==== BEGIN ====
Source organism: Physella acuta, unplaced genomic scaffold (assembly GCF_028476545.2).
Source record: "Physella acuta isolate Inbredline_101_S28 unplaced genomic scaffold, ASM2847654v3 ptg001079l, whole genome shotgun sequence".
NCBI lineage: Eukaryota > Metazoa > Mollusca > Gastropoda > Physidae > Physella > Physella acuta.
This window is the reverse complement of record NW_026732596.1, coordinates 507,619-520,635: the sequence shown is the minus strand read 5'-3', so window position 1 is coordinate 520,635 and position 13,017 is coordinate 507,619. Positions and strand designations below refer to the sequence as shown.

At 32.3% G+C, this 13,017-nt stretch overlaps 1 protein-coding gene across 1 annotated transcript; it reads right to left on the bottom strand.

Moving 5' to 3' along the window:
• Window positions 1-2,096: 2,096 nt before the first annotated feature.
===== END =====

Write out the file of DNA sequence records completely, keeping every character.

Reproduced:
Source organism: Physella acuta, unplaced genomic scaffold (assembly GCF_028476545.2).
Source record: "Physella acuta isolate Inbredline_101_S28 unplaced genomic scaffold, ASM2847654v3 ptg001079l, whole genome shotgun sequence".
NCBI lineage: Eukaryota > Metazoa > Mollusca > Gastropoda > Physidae > Physella > Physella acuta.
This window is the reverse complement of record NW_026732596.1, coordinates 507,619-520,635: the sequence shown is the minus strand read 5'-3', so window position 1 is coordinate 520,635 and position 13,017 is coordinate 507,619. Positions and strand designations below refer to the sequence as shown.

At 32.3% G+C, this 13,017-nt stretch overlaps 1 protein-coding gene across 1 annotated transcript; it reads right to left on the bottom strand.

Moving 5' to 3' along the window:
• Window positions 1-2,096: 2,096 nt before the first annotated feature.